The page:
Speed Limits

Speed Limit Sign

Why Are There Speed Limits?

Speed regulations and speed limits are intended to supplement motorists' judgment in determining speeds that are reasonable and proper for particular weather and road conditions. Limits are imposed to assist enforcement personnel and to promote better traffic flow by reducing the wide variance in speeds.

Who Sets These Limits?

Virginia's General Assembly establishes statewide maximum statutory limits and has granted authority to the commonwealth transportation commissioner, who heads the Virginia Department of Transportation (VDOT), and to cities and certain counties and towns to establish speed limits that do not exceed the maximum allowed by law for highways under their jurisdictions.

How Are Speed Limits Determined?

Speed limits are based on an engineering study that considers various factors that affect the safe and appropriate speed.

A primary consideration is the speed characteristics, particularly the prevailing (free-flowing) speed, of vehicles on the roadway.  Experience has shown that motorists tend to drive at the speed they perceive as appropriate for the conditions of the roadway, rather than the posted speed limit. Absent undue enforcement, posted speed limits that are set much lower than the prevailing speeds will not be obeyed by motorists.

The engineering study also considers other factors that provide additional indications of the appropriate speed limit. These include the physical characteristics of the road such as geometry, lane and shoulder widths; the nature of traffic on the roadway such as the volume and type of vehicles; the commercial and residential development along the road and the related traffic; pedestrian activity, and the historical number and type of crashes. In addition, appropriate information from law enforcement, as well as consensus with the speed limit recommendation is sought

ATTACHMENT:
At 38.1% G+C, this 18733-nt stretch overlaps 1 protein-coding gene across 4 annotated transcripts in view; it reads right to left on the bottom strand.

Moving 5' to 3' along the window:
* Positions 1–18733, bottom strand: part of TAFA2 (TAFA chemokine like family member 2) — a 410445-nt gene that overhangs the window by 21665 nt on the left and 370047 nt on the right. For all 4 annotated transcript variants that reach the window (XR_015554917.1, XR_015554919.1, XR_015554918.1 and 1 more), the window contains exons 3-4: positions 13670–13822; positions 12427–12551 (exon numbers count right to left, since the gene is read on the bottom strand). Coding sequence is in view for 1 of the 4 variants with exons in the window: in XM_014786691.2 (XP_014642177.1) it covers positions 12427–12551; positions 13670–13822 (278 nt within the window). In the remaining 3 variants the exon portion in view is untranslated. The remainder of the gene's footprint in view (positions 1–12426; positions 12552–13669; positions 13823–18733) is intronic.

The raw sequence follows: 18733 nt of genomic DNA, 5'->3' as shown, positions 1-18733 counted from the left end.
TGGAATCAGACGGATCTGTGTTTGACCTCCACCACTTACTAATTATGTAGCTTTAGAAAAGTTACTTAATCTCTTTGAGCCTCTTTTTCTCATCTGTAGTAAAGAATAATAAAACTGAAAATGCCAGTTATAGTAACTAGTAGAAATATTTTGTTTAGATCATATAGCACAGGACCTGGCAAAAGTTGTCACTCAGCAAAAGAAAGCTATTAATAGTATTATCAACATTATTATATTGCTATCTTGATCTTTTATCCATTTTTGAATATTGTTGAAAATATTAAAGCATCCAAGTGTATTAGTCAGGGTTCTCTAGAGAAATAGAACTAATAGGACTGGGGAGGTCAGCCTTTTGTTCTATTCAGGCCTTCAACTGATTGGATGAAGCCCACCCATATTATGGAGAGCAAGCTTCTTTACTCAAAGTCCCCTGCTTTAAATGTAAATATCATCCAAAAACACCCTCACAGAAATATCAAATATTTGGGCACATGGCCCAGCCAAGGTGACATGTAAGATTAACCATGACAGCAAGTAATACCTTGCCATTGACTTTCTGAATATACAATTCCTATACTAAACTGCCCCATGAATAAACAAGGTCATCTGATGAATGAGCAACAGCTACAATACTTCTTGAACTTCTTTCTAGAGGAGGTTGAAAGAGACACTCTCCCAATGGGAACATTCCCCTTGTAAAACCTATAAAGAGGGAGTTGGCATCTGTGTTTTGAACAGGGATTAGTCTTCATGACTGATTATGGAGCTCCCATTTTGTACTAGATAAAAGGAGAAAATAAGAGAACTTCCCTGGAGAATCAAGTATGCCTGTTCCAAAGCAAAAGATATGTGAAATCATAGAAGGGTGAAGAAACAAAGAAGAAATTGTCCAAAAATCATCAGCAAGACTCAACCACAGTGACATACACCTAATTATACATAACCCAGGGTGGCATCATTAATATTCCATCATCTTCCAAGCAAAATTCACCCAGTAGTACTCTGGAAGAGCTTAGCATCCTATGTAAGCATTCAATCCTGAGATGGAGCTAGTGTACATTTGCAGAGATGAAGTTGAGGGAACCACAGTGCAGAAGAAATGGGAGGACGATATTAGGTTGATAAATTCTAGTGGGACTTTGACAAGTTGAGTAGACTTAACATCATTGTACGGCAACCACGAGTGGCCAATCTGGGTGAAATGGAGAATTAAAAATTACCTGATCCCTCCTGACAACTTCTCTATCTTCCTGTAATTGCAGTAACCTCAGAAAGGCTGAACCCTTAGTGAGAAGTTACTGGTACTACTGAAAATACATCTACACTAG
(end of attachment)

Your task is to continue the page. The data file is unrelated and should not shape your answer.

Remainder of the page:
What Are The Speed Limits For Roads That Are Not Posted?

The speed limit for most business and residential areas is 25 mph. On secondary roads (those routes numbered 600 and above, with one exception), the limits are 45 mph for trucks and 55 mph for other vehicles.

Effective July 1, 2014, a maximum speed limit of 35 mph applies to all unpaved roads statewide, as a result of legislation passed by the General Assembly this year. The road does not have to be posted.

How Can I Get Motorists To Slow Down In My Neighborhood?

Many people assume that reducing a speed limit will cause speeding motorists to slow down, but studies have shown that rather, motorists tend to drive at the speed they perceive appropriate for the conditions of the roadway.

When determining speed limits, engineers attempt to set a realistic limit that the majority of drivers will obey and that can be reasonably enforced. Contact the state police or your local police if motorists are traveling at speeds higher than what is posted.

How Can I Get A Speed Limit Lowered Or Raised?

If you feel there is a need to change a current speed limit or if you have other questions, contact the resident maintenance manager at your local VDOT office.

Why aren’t all Interstate Speed Limits 70 mph?

In urban areas heavier traffic volumes and a higher number of interchanges dictate lower vehicle speeds and indicate the need to set speed limits below the maximum allowable 70 mph set by law. In rural areas, where lower traffic volumes and less interchanges allow for higher speeds, speed limits are set at the maximum allowable 70 mph.

How Can I Get More Information?

For more details about speed limits, consult the Virginia Driver's Manual published by the Virginia Department of Motor Vehicles.

This information is not intended to replace the laws of Virginia relating to speed limits. For specific questions, refer to Chapters 46.2-870 through 46.2-878 and 46.2-1300 of the Code of Virginia (1950) as amended.

Page last modified: Dec. 19, 2014